Cuba: The Other Euthanasia

Raúl Castro, during a session of the National Assembly of People’s Power last week. (Screen capture)

14ymedio bigger 14ymedio, Reinaldo Escobar, Havana, 19 December 2022 — The approval of the right to euthanasia announced by the Cuban Ministry of Public Health hasn’t brought about, as one would suppose and desire, a wide debate between its supporters and its critics.

The idea of offering a “dignified death”, of avoiding a prolonged and painful agony, is supported when there’s scientific confirmation that the person’s illness is both incurable and lethal and when it’s the expressed desire of the patient themself (or of their closest relatives, if they should find themself incapable of expressing their will).

It’s the tenacity of the self preservation instinct that can counter the idea of euthanasia (and all forms of suicide), and it can reappear as a change of heart at the last moment, when the process of switching off life is already irreversible. On the other hand, religious considerations which leave the decision in the hands of God oppose the practice.

It’s very tempting to apply the argument in favour of euthanasia in other areas of life. When a successful farm is affected by a blight, it’s best to pull up the sown field and plough the earth; when a company becomes unproductive and despite refurbishments continues to make a loss, the best solution is liquidation; when a whole economic, social and political system doesn’t produce the hoped-for results, you need to change it.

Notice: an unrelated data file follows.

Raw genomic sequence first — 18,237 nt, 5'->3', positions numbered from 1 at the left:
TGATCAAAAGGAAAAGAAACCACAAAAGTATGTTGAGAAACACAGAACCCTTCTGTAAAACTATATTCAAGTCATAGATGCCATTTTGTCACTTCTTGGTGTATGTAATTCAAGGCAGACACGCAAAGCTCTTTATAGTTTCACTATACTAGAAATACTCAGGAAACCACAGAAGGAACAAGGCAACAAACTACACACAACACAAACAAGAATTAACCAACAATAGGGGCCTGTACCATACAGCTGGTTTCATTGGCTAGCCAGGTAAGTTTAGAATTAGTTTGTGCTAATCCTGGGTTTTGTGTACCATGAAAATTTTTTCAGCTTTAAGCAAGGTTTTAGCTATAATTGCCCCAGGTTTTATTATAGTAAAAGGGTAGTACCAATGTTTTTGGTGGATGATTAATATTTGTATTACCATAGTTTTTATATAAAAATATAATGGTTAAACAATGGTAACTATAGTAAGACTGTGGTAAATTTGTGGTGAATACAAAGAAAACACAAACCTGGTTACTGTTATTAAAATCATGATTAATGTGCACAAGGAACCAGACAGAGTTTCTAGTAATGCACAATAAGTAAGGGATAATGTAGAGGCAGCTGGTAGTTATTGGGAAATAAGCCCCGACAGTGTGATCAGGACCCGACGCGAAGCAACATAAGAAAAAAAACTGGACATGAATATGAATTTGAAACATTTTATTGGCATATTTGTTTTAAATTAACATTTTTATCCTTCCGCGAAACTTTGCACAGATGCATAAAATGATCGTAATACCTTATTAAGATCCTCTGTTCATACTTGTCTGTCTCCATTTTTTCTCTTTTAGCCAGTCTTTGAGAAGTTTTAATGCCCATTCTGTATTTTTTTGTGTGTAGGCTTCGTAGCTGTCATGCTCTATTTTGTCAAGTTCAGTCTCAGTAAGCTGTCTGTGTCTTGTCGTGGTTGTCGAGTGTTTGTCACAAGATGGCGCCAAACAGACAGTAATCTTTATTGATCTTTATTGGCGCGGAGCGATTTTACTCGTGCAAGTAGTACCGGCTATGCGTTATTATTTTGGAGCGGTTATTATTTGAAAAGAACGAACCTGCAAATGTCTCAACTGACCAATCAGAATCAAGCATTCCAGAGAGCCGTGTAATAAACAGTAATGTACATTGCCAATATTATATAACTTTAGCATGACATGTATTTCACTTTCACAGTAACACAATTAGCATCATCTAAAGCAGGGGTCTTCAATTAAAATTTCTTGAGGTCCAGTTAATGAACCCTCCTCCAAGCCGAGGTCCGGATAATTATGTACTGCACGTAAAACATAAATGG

To not beat about the bush, this moribund Cuban type of socialism deserves the application of a merciful euthanasia, above all so that it stops causing such unnecessary pain to all the 11 million patients who suffer under it. There’s an abundance of evidence that the ills contracted under the rules of this system are incurable and that sooner or later the collapse will come without warning.

It’s the self-preservation instinct of a group of people who still cling to their privileges and ideologies that counters this social euthanasia — ideologies with shades of pseudo-religion that invoke the blood spilled in arriving at where we are, from a people still committed to dead leaders of the past and continuing to believe in the blurry illusion of a prosperous future.

It wouldn’t occur to anyone, including myself, to commit suicide even if everything indicated that I were about to suffer a horrible, painful and prolonged departure, but we Cubans don’t have to go on supporting “this” and from here on I’m daring to recommend a “dignified death” for the whole process. And the only ’will’ to take into account here is the will of those who are suffering.

Translated by Ricardo Recluso


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